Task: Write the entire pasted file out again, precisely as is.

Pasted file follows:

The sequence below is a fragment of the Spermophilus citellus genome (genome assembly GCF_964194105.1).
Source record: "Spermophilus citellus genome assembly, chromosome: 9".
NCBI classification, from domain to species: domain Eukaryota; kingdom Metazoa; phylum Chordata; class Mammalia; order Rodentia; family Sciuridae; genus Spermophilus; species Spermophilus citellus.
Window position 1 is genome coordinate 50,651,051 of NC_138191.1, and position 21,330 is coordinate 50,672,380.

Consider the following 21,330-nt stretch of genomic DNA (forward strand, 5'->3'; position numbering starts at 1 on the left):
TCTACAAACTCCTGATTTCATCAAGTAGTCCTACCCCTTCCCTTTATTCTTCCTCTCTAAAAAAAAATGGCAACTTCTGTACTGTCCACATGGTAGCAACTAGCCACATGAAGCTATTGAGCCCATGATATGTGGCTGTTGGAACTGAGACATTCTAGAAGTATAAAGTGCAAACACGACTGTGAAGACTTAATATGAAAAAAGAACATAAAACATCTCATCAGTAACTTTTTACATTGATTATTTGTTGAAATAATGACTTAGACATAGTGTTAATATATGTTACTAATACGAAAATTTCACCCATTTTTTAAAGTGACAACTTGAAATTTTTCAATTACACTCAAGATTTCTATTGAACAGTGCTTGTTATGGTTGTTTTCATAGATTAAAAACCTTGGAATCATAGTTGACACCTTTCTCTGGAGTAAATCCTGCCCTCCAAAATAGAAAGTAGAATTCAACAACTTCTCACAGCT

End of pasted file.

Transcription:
The sequence below is a fragment of the Spermophilus citellus genome (genome assembly GCF_964194105.1).
Source record: "Spermophilus citellus genome assembly, chromosome: 9".
NCBI classification, from domain to species: domain Eukaryota; kingdom Metazoa; phylum Chordata; class Mammalia; order Rodentia; family Sciuridae; genus Spermophilus; species Spermophilus citellus.
Window position 1 is genome coordinate 50,651,051 of NC_138191.1, and position 21,330 is coordinate 50,672,380.

Consider the following 21,330-nt stretch of genomic DNA (forward strand, 5'->3'; position numbering starts at 1 on the left):
TCTACAAACTCCTGATTTCATCAAGTAGTCCTACCCCTTCCCTTTATTCTTCCTCTCTAAAAAAAAATGGCAACTTCTGTACTGTCCACATGGTAGCAACTAGCCACATGAAGCTATTGAGCCCATGATATGTGGCTGTTGGAACTGAGACATTCTAGAAGTATAAAGTGCAAACACGACTGTGAAGACTTAATATGAAAAAAGAACATAAAACATCTCATCAGTAACTTTTTACATTGATTATTTGTTGAAATAATGACTTAGACATAGTGTTAATATATGTTACTAATACGAAAATTTCACCCATTTTTTAAAGTGACAACTTGAAATTTTTCAATTACACTCAAGATTTCTATTGAACAGTGCTTGTTATGGTTGTTTTCATAGATTAAAAACCTTGGAATCATAGTTGACACCTTTCTCTGGAGTAAATCCTGCCCTCCAAAATAGAAAGTAGAATTCAACAACTTCTCACAGCT